Jennifer Shilling On White House Working Families Summit

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Jennifer Shilling On White House Working Families Summit

Premiere Date: 
June 27, 2014

Sen. Shilling, D-La Crosse, shares her experience at the White House summit this week.

 

Episode Transcript: 

Frederica Freyberg:

The week started in Washington with a White House summit called "Working Families." President Obama gathered businesses, economists, labor leaders and policymakers from around the country to address the challenge of living wages and economic stability for families. La Crosse state senator Jennifer Schilling was there. She joins us now from La Crosse. Senator, thanks very much for doing so.

Jennifer Schilling:

Thank you.

Frederica Freyberg:

Well, I understand that a focus of this White House summit was working women. You and I can both relate to that. In fact, I know you have your children there behind you somewhere. But why women as a focus?

Jennifer Schilling:

I think it was really working families, and if it's two parents who are working outside the home and raising children, if it's single parents. But today three out of five American families with children, both parents are working outside the home. So this is-- I think it's time to have this conversation to demonstrate or talk about kind of the changing dynamics in families, that it's not the 1950s anymore and both parents are working or single parents are trying to make ends meet and raising children. And what are some of those flexibilities and family workplace policies that we can put forward and work with employers to help families, American families and Wisconsin families.

Frederica Freyberg:

It seems really overdue to talk about these issues, because, as you say, it's not the 1950s anymore. But that's a long time ago now, and families have been in the workplace, both partners, and, as you say, single parents, for a long time now. So what are some of the kinds of ideas that came out of this summit to try to address this?

Jennifer Schilling:

Well, at the summit we had big business, we had Fortune 500 companies, Fortune 100 companies there. We had small businesses from across the country that were there, along with policymakers. And some of the ideas that were talked about were increasing the minimum wage, making sure that it reflects kind of what needs to be kind of the base right now. We talked about access to child care, other workplace flexibilities such as paid family leave, that the United States is only one of three countries and the only industrialized country in the nation that does not offer paid family leave. So sick leave was another aspect. Hourly workers may not have access to sick leave. You certainly don't want to be going into a fast food restaurant and ordering your burger and fries with a touch of flu or a touch of strep throat. So it makes sense that we have this conversation with employers, with employees. And try to negociate and try to navigate some of those changing dynamics. And be respectful and kind of build that trust because some of the larger companies have demonstrated kind of that bottom line is profit. And they want to make sure that they can earn those profits, but part of that is making sure that those workers, those profit-makers, profit-creators have that flexibility and are respected in the workplace, and can find that balance of work and family life.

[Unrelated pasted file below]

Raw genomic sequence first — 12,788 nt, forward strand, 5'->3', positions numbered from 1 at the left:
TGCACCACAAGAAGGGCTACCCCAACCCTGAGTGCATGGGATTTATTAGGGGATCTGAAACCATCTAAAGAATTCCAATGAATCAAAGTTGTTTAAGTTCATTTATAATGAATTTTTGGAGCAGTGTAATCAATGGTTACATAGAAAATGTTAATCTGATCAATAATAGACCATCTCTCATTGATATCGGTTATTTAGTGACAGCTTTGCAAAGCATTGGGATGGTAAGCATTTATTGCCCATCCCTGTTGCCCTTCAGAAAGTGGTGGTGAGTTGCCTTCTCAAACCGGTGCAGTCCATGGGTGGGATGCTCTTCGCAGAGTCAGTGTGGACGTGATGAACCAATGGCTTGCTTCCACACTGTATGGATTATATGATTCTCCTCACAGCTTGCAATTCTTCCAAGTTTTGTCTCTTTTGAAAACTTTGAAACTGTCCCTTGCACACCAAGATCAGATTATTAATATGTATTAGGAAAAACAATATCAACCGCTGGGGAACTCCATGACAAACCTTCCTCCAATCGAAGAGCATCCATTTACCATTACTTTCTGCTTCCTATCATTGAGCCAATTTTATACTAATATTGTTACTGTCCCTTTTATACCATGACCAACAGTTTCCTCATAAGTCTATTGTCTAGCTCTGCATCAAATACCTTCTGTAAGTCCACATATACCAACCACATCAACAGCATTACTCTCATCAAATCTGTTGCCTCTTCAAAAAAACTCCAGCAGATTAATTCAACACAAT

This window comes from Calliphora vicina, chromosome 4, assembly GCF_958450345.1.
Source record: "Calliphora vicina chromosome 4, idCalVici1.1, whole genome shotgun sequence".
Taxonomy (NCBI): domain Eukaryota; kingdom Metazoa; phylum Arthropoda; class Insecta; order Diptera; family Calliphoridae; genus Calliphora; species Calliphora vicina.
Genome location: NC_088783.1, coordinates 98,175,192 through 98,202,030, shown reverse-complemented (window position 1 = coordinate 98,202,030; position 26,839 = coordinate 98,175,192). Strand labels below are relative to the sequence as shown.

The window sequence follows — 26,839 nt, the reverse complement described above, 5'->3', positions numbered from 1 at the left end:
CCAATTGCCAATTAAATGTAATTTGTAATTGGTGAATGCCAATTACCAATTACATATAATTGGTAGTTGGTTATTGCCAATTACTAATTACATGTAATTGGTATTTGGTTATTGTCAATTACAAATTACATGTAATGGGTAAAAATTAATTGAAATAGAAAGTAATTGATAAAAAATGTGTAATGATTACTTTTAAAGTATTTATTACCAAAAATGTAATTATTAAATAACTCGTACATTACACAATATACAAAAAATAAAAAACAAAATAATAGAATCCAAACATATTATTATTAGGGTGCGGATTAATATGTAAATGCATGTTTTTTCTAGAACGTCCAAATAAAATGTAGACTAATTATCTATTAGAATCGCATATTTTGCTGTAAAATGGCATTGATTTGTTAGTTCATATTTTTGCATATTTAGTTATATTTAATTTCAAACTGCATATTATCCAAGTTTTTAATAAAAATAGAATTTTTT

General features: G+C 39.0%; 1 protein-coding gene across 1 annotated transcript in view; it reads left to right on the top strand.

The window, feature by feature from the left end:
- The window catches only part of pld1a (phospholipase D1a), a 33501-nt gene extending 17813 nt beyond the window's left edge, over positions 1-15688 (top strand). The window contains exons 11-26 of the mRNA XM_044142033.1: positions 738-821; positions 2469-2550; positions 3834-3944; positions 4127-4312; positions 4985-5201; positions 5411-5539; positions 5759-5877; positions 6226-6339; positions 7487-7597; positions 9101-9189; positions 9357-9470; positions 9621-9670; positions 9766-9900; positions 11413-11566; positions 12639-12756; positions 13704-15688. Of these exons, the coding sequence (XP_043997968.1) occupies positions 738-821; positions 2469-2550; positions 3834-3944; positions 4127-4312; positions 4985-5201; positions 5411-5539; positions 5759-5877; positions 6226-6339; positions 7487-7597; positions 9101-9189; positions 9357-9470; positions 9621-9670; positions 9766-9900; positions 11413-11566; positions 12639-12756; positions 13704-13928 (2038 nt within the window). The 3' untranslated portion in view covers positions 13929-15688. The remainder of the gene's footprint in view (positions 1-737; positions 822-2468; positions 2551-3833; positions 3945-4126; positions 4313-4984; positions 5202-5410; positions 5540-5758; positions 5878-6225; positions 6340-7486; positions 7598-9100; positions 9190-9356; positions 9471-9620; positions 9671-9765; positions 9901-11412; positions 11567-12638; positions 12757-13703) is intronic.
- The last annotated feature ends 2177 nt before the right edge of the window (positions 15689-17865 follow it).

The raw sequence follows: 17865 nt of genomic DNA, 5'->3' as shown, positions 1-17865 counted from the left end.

Frederica Freyberg:

Was there a sense on the part of business that they could work these kinds of flexibilities and benefits in and still kind of make that bottom line? I mean, is there a sense at all that that might be good for the bottom line?

Jennifer Schilling:

Well, and we have a vice-president of Gap who was there, and she talked about that they are increasing their minimum wage to $9 an hour this year. Next year they will be moving it up to $10 an hour. The president talked about some federal initiatives he had asked congress to do, but in light of congress not acting on them, many other states, 13 states have increased the minimum wage. So talking with some of these businesses, talking with some of these small, family-owned businesses across the country, that they've said, yes, we can look at our bottom line, still have a healthy bottom line, but really work with our employees to retain them, to make sure that they have-- that they're productive, that they have good morale in our workplace. But also look at opportunities, if it's telecommuting and flexibilities for working parents taking care of their children, or even aging parents that-- We talked a lot about that as well as kind of the dynamics of taking care of aging parents and the challenges affiliated with that.

Frederica Freyberg:

What legislatively can a senator like yourself do, especially in a state where your party is the minority and these ideas may not be embraced?

Jennifer Schilling:

Well, some of the things have taken place without legislative initiative. And there are many businesses that are doing the right thing, that are having these conversations, that value their employees. And so as I travel around the state, I'm sure now to kind of -- When I talk to businesses or non-profits and some of the issues that I like to talk about, I'm going to make sure that we talk about family-friendly work policies and what are they doing to be innovative, maybe thinking outside the box. Because sometimes it's not always the pay that is important to people, but it is those flexibilities. Studies after study demonstrate that and how they're being creative with paid time off or encouraging people to find that right balance and right blend of family and work life.

Frederica Freyberg:

All right. Senator Schilling, thanks very much.

Jennifer Schilling:

Thank you. 


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